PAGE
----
Family Foundations

A family foundation can help wealthy donors maintain the integrity of their charitable intent for many years into the future and inspire future generations to serve others in the same way.

Philanthropic Legacies

Foundations can establish an ongoing atmosphere for family philanthropy by creating ground rules for future charitable work and incentives to uphold the original donor's legacy. Almost 80% of family foundation board members are not first-generation members, but according to a study by the Council on Foundations, 92% of family foundations remain committed to the original donor's charitable interests.

Nevertheless, with each new generation, the foundation will move further away from its original mission, and the grant-making agenda of new board members may begin to differ from that of the original donor. The philanthropic enthusiasm displayed by the original donor may also be lost in future years. To alleviate these potential problems, a donor can attach an incentive-based estate plan to the family foundation that rewards heirs for overall participation and employment by the foundation, as well as the execution of the foundation's original mission.

Family Involvement

Many children of affluent families face the challenge of learning to manage their inherited wealth. A family foundation gives heirs many opportunities to learn complex business and financial management skills, whether they are involved as volunteers, employees, and/or board members.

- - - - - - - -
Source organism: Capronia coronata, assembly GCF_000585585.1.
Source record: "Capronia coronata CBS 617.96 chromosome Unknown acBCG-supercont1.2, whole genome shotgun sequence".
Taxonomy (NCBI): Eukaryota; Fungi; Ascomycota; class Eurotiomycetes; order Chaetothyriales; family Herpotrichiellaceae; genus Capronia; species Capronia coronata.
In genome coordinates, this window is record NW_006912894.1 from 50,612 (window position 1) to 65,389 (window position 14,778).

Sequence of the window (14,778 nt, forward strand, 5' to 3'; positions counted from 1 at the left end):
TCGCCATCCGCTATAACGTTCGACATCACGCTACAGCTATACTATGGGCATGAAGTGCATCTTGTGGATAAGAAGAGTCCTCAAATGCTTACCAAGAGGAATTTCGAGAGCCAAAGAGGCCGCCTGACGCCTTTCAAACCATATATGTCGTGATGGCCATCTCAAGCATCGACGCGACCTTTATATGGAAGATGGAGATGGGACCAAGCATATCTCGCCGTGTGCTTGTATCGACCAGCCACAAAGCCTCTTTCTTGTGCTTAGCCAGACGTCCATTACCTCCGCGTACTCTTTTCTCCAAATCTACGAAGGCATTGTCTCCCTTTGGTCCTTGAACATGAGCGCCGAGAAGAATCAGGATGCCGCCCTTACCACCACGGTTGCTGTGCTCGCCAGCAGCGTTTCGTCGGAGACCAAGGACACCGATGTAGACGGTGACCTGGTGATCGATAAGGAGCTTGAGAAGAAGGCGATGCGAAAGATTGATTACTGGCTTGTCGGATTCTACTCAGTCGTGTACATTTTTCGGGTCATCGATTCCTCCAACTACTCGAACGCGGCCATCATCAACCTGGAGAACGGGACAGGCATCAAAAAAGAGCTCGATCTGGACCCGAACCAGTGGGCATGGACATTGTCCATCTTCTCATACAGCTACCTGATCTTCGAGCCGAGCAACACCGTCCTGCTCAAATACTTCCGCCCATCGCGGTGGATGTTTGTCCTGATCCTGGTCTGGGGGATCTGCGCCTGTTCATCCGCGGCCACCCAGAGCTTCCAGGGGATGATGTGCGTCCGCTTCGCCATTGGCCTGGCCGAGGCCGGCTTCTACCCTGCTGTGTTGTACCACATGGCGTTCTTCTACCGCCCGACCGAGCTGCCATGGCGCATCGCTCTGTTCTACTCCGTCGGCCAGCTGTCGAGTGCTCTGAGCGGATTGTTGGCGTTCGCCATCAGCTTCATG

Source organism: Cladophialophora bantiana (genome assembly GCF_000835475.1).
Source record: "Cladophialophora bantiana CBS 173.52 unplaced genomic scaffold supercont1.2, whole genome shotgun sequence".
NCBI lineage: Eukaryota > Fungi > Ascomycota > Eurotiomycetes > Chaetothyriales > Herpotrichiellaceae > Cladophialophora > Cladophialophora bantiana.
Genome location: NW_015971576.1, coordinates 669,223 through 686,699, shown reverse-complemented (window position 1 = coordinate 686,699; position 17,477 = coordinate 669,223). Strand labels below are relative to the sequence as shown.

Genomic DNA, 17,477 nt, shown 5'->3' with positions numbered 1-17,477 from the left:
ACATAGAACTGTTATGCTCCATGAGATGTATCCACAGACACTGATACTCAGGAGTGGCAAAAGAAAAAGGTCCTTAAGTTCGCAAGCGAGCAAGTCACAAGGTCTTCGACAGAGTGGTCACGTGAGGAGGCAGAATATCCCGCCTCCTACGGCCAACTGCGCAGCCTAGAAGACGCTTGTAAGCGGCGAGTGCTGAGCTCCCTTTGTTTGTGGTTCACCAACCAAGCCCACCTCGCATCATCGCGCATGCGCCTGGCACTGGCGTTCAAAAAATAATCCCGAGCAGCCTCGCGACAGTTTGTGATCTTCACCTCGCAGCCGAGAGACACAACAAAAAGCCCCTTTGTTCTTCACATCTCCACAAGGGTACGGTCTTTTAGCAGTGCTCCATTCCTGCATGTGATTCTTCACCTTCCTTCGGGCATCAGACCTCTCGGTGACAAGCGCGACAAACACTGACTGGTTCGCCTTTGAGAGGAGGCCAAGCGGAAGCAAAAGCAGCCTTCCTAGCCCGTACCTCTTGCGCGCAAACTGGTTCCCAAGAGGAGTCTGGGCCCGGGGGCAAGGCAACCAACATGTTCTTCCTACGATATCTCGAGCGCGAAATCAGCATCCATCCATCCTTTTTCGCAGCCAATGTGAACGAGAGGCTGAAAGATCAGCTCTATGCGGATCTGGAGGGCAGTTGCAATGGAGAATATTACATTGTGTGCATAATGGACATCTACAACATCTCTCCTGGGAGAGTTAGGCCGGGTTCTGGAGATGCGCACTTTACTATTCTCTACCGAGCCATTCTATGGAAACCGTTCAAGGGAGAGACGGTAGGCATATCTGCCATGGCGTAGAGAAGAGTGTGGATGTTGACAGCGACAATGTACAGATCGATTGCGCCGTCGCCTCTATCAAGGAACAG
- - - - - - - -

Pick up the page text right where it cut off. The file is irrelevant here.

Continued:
Many donors have their entire families participate in the foundation's activities. If the donor already has several grown children who are involved in the family foundation, he or she may consider making all of them board members or establishing a rotating seat on the board for them. Younger school-aged children can volunteer their time or observe the operations of the foundation to learn more about the family's charitable efforts.

Some donors have developed creative ways to teach life skills through foundation activities, such as a contest where each heir is responsible for managing $10,000 of the foundation's assets or a contest asking young heirs to write an essay on a charity they would wish to benefit. These programs can have considerable benefits for the participants, the donor, and ultimately, the foundation.

A Lifetime Return

Philanthropy is exceedingly important to many affluent individuals, and establishing a family foundation enables the donor to share his or her passion for charitable pursuits while teaching future generations how to handle their wealth.

Emochila: CPA Websites